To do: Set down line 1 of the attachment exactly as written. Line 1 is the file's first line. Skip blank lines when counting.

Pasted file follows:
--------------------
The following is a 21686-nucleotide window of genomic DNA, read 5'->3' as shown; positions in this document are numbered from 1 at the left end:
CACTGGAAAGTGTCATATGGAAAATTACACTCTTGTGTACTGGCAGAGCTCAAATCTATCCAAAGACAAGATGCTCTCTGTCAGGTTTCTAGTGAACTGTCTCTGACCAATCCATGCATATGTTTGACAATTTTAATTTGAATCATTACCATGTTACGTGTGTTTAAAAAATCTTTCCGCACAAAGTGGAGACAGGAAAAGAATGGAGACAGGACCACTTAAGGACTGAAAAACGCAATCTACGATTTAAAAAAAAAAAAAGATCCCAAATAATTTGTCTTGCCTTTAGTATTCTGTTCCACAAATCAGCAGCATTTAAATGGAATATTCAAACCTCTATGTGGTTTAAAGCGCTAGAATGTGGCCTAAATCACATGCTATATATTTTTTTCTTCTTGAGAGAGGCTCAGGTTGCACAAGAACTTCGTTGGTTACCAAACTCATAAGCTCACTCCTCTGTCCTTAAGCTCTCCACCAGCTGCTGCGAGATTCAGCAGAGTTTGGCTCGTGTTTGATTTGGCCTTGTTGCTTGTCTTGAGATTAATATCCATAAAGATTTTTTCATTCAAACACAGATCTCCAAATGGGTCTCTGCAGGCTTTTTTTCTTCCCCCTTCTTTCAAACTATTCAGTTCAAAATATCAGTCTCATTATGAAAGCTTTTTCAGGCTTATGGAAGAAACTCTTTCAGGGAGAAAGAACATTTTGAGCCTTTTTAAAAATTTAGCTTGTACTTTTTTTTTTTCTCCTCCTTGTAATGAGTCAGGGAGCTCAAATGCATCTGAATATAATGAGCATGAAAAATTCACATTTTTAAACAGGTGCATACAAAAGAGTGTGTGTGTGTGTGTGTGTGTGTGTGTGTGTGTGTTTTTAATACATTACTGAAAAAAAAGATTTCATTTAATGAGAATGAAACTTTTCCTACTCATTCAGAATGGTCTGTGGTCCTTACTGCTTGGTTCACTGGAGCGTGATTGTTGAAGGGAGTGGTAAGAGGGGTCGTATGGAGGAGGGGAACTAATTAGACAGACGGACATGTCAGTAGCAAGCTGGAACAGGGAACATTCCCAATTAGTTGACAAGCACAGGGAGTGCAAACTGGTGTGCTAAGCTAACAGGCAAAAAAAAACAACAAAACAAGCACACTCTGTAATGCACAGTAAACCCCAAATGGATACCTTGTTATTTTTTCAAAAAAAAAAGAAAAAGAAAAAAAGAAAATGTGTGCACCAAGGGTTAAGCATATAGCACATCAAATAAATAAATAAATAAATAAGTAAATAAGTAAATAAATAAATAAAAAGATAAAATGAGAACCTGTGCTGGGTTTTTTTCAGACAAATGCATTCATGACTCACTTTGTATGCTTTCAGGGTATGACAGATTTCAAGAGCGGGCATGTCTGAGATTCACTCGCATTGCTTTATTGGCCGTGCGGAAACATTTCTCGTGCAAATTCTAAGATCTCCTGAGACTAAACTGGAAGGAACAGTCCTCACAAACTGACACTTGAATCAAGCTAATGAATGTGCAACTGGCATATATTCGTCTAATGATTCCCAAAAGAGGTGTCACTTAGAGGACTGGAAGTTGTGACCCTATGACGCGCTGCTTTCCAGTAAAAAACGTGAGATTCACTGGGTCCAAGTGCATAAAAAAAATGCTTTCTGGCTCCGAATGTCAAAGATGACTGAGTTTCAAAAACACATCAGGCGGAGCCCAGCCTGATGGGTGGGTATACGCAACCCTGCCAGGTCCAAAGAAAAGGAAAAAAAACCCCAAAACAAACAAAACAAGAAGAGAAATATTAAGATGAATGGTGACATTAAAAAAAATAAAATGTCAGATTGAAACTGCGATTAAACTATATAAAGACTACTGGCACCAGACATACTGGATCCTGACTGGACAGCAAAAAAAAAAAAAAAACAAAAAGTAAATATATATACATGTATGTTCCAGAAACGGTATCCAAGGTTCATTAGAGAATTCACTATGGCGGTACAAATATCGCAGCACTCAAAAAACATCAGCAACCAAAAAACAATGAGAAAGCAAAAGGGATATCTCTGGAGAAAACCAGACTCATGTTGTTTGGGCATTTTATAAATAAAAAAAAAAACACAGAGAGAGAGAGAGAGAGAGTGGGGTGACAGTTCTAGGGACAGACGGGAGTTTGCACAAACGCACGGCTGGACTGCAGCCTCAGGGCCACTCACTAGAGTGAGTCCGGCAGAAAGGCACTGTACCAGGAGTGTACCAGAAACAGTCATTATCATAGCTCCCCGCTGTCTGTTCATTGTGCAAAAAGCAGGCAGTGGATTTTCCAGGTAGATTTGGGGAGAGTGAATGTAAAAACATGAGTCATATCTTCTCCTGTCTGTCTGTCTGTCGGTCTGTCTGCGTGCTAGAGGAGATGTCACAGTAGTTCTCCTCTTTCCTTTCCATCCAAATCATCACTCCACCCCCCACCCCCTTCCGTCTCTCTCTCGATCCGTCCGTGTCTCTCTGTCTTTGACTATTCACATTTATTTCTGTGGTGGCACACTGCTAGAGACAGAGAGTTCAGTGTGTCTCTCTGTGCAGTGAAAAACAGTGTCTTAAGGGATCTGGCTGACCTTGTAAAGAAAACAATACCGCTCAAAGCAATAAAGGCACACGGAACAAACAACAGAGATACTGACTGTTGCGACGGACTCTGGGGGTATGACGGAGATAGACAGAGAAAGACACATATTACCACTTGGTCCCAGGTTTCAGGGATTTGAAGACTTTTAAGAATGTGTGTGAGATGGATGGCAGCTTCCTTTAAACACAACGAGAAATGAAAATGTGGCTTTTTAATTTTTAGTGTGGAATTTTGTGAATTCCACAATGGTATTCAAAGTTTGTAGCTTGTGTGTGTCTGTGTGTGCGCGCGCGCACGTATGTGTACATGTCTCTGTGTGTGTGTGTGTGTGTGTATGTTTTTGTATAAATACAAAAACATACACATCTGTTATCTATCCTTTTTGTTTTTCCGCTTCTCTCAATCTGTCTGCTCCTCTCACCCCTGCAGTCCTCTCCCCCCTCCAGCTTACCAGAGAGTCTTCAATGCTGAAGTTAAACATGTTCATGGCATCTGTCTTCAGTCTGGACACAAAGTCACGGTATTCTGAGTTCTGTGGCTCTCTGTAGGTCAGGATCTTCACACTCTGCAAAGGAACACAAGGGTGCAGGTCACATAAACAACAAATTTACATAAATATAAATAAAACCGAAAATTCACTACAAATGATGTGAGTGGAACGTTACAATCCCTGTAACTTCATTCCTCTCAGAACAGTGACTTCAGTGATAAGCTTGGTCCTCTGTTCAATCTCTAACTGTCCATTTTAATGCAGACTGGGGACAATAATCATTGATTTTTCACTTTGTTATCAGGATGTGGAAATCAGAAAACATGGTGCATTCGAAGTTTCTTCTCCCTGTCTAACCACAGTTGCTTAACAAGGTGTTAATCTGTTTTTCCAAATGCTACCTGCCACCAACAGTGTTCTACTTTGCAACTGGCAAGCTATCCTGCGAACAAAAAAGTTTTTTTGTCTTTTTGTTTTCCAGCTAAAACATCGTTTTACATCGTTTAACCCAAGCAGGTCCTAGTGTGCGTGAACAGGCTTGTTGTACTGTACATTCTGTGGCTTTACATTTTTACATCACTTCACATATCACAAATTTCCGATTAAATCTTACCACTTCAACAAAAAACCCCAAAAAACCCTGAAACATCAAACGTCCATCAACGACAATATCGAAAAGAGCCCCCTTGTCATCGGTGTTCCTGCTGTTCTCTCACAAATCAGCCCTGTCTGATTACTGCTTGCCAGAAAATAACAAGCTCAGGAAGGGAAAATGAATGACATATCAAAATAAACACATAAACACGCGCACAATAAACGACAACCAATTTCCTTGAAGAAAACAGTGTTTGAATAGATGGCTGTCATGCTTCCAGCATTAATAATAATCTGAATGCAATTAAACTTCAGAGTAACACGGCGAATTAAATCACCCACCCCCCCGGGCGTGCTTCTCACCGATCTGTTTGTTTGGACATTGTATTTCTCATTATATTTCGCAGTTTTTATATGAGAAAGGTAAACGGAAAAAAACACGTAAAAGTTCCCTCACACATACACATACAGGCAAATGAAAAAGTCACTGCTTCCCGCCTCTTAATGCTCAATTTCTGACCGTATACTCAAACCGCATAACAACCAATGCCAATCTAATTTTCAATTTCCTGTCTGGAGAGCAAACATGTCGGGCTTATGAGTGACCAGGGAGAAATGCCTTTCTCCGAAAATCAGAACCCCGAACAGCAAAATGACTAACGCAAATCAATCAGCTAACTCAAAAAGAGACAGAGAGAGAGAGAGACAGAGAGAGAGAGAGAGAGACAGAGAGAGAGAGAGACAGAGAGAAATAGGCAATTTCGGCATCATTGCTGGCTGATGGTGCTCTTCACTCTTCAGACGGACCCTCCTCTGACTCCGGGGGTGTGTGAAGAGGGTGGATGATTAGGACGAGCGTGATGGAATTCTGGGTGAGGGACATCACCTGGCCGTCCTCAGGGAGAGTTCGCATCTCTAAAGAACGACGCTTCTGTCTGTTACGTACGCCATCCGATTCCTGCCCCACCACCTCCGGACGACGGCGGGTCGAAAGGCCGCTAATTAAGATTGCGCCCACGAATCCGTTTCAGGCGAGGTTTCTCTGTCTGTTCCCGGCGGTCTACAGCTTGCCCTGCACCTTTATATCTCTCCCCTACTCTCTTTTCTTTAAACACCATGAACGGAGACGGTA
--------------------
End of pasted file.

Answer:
The following is a 21686-nucleotide window of genomic DNA, read 5'->3' as shown; positions in this document are numbered from 1 at the left end: